Instead, please revisit rule #1.


JManna said...

Clymer's comment is even more damming in that it is cis biased, assuming only people with a vagina are women.

David Perry said...

Yeah, I thought about taking it apart, but ... the posts to which I linked do a good job I thought, and lead to a bigger rabbit hole of criticism.

lexica510 said...

I haven't read the linked posts yet (about to), but one thing that struck me is that to me as a woman, it absolutely feels like an act of aggression when a man takes a discussion about gender, sexism, representation, or anything like that and instead starts talking about vaginas. "Gender is not about genitalia" is a discussion of gender. What he wrote to Stephanie is not a discussion of gender, it's a veiled way of saying "I am thinking about your vagina, right now." That is creepy as hell.

*pause to read linked posts*

Oh hell no. What he wrote is unbelievably aggressive and inappropriate, with no room for quibbling or equivocation. Ugh.

David Perry said...

Oh yes. So many problems.

Michael Price said...

"My advice for Mr. Clymer, which is clearly too late, is this - When you have privilege, sometimes people will get angry at you, be rude to you. It will feel unfair. It may be unfair. Be gracious. If you are a male feminist, there will be women who are deeply angry at men, who just want men to shut up, or more reasonably want men to allow women to have their own conversation without you."
So if you're actively helping people who are need help and they're angry at you and rude, unfairly, you have to be "gracious"? Why the fuck would you have to be that? If someone has a legitimate reason to be mad at you, or legitimately believes they do, be gracious. If they're being unfair, on a blog you write, that you put effort into, that is done for the benefit of a group you're not even part of, no you don't have to be gracious. You can tell them they're being unfair and they they should play "hide and fuck off" as he put it.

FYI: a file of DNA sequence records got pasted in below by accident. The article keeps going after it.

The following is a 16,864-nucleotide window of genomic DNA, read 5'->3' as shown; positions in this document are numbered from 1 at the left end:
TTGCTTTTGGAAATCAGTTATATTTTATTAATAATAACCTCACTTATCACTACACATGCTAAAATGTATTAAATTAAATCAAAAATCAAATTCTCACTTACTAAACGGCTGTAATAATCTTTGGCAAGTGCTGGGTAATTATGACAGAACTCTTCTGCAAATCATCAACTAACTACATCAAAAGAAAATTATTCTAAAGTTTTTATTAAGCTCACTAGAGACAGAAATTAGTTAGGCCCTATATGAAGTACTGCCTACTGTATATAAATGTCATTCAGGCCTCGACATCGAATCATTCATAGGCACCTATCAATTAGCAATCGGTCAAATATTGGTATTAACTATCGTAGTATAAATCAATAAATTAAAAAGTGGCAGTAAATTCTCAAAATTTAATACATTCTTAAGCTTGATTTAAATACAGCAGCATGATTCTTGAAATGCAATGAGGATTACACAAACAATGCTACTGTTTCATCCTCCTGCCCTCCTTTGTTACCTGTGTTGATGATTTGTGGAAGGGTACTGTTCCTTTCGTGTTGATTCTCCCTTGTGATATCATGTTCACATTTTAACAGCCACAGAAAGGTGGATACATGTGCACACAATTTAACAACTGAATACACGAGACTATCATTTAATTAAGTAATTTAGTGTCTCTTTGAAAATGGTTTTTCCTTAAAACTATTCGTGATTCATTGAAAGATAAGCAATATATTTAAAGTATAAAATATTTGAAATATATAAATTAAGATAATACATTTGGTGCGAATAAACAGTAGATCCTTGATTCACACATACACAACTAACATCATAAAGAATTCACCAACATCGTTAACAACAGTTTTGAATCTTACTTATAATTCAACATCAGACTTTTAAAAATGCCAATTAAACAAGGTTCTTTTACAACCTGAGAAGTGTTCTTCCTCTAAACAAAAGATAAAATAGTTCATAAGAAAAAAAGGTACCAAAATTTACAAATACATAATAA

Why does being "less privileged" mean that you can behave badly? Yes I get that people apply standards to the less privileged that that they don't apply to the privileged, but you're not talking about that. You specifically mention them not being fair, i.e. not adhering to reasonable, rational standards. To allow the "less privileged" to violate those standards is simply a new privilege, and it's incredibly patronizing. You're saying "Those less privileged people can't be expected to obey basic moral rules. They're angry, they have legitimate reasons to be angry, therefore they can get go off on anyone, whether that person did anything or not.". Yeah that's what Elliot Rodger thought was OK.

I'm not saying that the less privileged should be given the occasional break. If you're been given shit ever since you got to your formerly segregated school, dumping some chili on someone's head should be treated as an understandable reaction not a fucking felony. But advancing the idea that anyone not white, male, rich, straight and cis is held to another standard just tells white, male, rich, cis and straight people that you're not interested in justice. You just want shit. Why would anyone in these groups help the 'less privileged' if it isn't a fight for justice? You're just trying to set up a situation where we get strong-armed, not them. It's not moral, it's not fair, it's not rational, it's not interesting and it's not going to work.

David Perry said...

Hi Michael. As it says on the comment policy, posts that are older than a week get moderated. I do this because otherwise my posts get flooded with spam. It's frustrating, but the compromise I've got to live with.

Thanks for the comment. Developing anger is often a necessary part of the cultural shift required for weaker groups to coordinate and organize to overthrow oppression.